Today's Minneapolis StarTribune OpEx section is dedicated to the debate of evolution vs. intelligent design in the classroom. I will say right off that I do not have enough expertise in the biological sciences to argue either case on the merits in great detail. I am also not all that interested in the emotionalism that surrounds the separate discussion about what allegedly follows from either proposition. This discussion interests me primarily from a philosophy of science perspective. That said, I do consider it foolish to cut-off intellectual inquiry into the "design inference," as one of its proponents, William Dembski calls it.
The current state of the contention between evolution, primarily in the form of neo-Darwinism, and design is much overblown, in my opinion. In the realm of microevolution, which is where we find the practical day-to-day scientific and engineering advances of animal breeding, GMO, gene therapy, etc., there is no real dispute. It is when we look at macroevolution that questions (and angst) arise. Very well. This is where it is useful to remember that ALL theories are suppositions that implicitly begin with the phrase, "The universe/solar system/planet/ocean/pick your context behaves AS IF..." As a result, it strikes me as reasonable to teach the neo-Darwinist strength in microevolution, and discuss the macroevolutionary shortcomings of neo-Darwinism and some of the alternatives, including intelligent design.
All this is not unique to this particular debate, as I am reminded of James Lovelock's Gaia hypothesis and its homeostasis claim that the resident life forms of a host planet coupled with their environment have acted and act AS IF they are a single, self-regulating system. What I find interesting, and perhaps ironic, is that Lovelock's hypothesis met intially great hostility in part because it fosters connotations of scientifically unrigorous quasi-mystical thinking about the Earth. Sound familiar? The biggest difference, of course, is that regardless of which macroevolutionary model proves to me more accurate and, more importanly, more useful, the vast majority of people will still believe God has had a hand in Creation.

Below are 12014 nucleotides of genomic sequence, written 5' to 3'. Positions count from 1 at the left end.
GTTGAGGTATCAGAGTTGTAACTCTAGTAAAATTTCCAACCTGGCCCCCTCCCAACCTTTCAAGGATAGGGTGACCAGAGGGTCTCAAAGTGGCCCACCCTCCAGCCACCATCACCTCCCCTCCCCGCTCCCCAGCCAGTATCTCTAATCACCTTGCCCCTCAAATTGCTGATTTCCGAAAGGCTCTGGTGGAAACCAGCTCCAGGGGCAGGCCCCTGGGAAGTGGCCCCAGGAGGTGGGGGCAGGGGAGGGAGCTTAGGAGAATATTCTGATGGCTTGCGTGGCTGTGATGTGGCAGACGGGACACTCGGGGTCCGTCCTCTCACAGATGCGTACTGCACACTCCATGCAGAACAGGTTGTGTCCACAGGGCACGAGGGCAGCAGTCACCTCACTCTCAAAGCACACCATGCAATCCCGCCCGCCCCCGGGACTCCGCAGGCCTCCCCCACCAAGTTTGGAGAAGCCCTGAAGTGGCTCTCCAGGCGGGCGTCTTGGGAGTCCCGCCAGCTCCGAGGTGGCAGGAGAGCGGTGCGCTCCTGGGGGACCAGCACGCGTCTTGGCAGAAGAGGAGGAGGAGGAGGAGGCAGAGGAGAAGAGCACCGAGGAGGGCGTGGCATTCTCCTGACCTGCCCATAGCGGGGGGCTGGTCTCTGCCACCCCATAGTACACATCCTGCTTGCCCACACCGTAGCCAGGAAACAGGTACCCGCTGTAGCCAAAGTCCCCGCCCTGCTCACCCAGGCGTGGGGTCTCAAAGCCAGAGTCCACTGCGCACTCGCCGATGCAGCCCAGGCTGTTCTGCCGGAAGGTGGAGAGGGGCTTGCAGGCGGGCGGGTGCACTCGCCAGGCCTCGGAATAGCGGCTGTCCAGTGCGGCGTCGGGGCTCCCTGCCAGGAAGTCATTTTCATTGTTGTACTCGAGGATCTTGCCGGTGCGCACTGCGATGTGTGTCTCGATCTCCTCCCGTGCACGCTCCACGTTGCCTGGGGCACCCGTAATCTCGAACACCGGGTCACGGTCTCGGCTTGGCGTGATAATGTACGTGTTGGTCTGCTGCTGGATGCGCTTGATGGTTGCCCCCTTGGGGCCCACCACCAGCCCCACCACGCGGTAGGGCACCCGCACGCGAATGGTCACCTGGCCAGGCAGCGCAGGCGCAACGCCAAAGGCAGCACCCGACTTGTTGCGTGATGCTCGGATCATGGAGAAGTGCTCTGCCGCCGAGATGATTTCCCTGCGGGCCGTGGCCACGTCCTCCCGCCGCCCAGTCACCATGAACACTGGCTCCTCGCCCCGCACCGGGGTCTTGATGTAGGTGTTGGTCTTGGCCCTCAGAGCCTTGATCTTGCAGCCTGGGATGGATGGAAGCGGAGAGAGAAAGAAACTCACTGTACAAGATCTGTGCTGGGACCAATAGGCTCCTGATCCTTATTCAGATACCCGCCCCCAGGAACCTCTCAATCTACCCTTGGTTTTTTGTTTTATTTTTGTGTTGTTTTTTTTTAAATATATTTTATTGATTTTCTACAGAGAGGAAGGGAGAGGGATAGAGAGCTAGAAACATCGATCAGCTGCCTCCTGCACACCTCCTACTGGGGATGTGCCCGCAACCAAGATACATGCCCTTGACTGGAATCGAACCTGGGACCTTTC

The StarTribune is soliciting opinions from readers of no more than 150 words. In a similar spirit, I too welcome comments and e-mails on this. What say you?
The links to the StarTribune articles can be found here, for as long as they last (free reg. may be req'd):
Creator's Breath, quotes by Charles Darwin, Albert Einstein, Mark Twain, and Pope Pius XII from the editorial staff.
Pseudoscience would waste teaching time by Paul Z. Myers
Students should learn the weak points of evolutionary theory, too by Dave Eaton
When two core beliefs go head to head by Jim Boyd
The truth of faith doesn't depend on this debate by Alan G. Padgett